the Voice of
The Communist League of Revolutionary Workers–Internationalist
“The emancipation of the working class will only be achieved by the working class itself.”
— Karl Marx
Sep 27, 2021
Thousands of Haitians fleeing hunger and violence have been arriving at the Texas-Mexico border. In August, the U.S. border saw a new record for migrant arrivals, after the record set in July—more than 200,000 people are now arriving each month.
The public here was subjected to startling images of a massive camp of at least 14,000 Haitian migrants under a bridge in Del Rio, Texas, trapped there in squalid conditions by the U.S. Border Patrol. Other images showed Border Agents on horseback chasing down fleeing people, wielding ropes as whips, driving some into Mexico, rounding up others for detention.
Many have expressed outrage that the Haitian people, driven from their country by disasters, poverty, and political turmoil, were treated like animals by the U.S. border guards. Senator Maxine Waters said she deplored the treatment. Kamala Harris called it inhumane. Press Secretary Jen Psaki said that Joe Biden agreed. But finally, it didn’t amount to a change in the policies being used against the migrants.
The Biden administration had already said that it would deport these migrants swiftly, with flights arriving in Haiti the day after the attack on this camp.
The response of the U.S. under Biden remains the same as it had been under Trump. That is, to pay the governments in Mexico and Central American countries to block people from passing through; to use the excuse of the pandemic to deport people immediately; to deny most the right to even apply for asylum. If they have been granted the right to an asylum hearing, they push migrants to “remain in Mexico” while they wait years for a hearing.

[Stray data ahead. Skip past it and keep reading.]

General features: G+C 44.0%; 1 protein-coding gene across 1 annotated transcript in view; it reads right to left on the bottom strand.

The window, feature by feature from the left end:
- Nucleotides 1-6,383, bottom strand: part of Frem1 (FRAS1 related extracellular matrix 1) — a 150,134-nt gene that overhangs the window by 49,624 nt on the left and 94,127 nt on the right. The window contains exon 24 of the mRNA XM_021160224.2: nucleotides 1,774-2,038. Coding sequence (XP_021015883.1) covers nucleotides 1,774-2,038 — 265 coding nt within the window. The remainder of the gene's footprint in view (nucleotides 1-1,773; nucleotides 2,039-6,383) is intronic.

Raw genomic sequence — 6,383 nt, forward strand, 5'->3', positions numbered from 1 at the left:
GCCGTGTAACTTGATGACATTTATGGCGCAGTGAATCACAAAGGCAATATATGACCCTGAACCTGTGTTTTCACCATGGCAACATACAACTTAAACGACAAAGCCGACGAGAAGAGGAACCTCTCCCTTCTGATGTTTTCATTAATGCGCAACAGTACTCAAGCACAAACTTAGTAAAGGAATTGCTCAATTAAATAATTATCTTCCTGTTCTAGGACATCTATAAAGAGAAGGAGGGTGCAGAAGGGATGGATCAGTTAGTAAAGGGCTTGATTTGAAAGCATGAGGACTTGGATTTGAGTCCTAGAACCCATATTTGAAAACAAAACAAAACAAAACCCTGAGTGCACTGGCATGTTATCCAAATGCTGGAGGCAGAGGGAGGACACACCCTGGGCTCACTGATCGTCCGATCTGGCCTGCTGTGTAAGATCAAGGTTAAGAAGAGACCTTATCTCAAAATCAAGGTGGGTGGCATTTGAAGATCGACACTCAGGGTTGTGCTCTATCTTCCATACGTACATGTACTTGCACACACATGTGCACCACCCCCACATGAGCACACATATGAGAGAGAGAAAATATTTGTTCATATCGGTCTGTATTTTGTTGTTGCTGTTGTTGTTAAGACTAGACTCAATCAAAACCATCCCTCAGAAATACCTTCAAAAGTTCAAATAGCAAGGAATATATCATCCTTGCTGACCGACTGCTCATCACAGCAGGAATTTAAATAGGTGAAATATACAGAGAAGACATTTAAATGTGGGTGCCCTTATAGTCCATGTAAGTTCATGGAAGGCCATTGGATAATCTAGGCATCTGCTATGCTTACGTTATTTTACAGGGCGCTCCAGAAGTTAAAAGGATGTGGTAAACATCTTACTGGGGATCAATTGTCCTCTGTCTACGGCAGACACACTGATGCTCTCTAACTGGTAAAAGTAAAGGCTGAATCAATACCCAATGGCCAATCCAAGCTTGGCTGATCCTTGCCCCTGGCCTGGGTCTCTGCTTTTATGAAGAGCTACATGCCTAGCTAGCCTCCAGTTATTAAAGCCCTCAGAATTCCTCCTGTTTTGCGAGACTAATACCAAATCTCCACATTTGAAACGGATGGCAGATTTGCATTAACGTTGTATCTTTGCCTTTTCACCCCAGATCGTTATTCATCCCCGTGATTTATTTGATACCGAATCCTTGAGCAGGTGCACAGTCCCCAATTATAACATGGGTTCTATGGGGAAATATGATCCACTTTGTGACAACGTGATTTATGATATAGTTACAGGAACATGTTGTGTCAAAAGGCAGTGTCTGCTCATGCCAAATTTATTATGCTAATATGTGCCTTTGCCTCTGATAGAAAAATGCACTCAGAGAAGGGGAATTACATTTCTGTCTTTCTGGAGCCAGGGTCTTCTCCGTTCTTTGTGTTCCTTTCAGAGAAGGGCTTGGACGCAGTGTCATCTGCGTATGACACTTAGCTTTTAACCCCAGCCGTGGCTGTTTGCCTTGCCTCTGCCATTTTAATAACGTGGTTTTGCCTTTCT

The administration has acted swiftly to clear the thousands of migrants from under the bridge. But this doesn’t mean that the migrants have been allowed asylum here. Far from it.
The press, attempting to identify where the thousands of migrants were relocated, had found out that more than 2,000 had been deported, over 1,000 of them on planes back to Haiti, and that around 4,000 were detained pending deportation, while thousands more are being given “interviews.” The government adds that “some” families have been allowed to stay because Mexico won’t accept them.
The horrific scenes under the bridge are no longer there, although some migrants still are. But the brutal policies remain—now out of sight.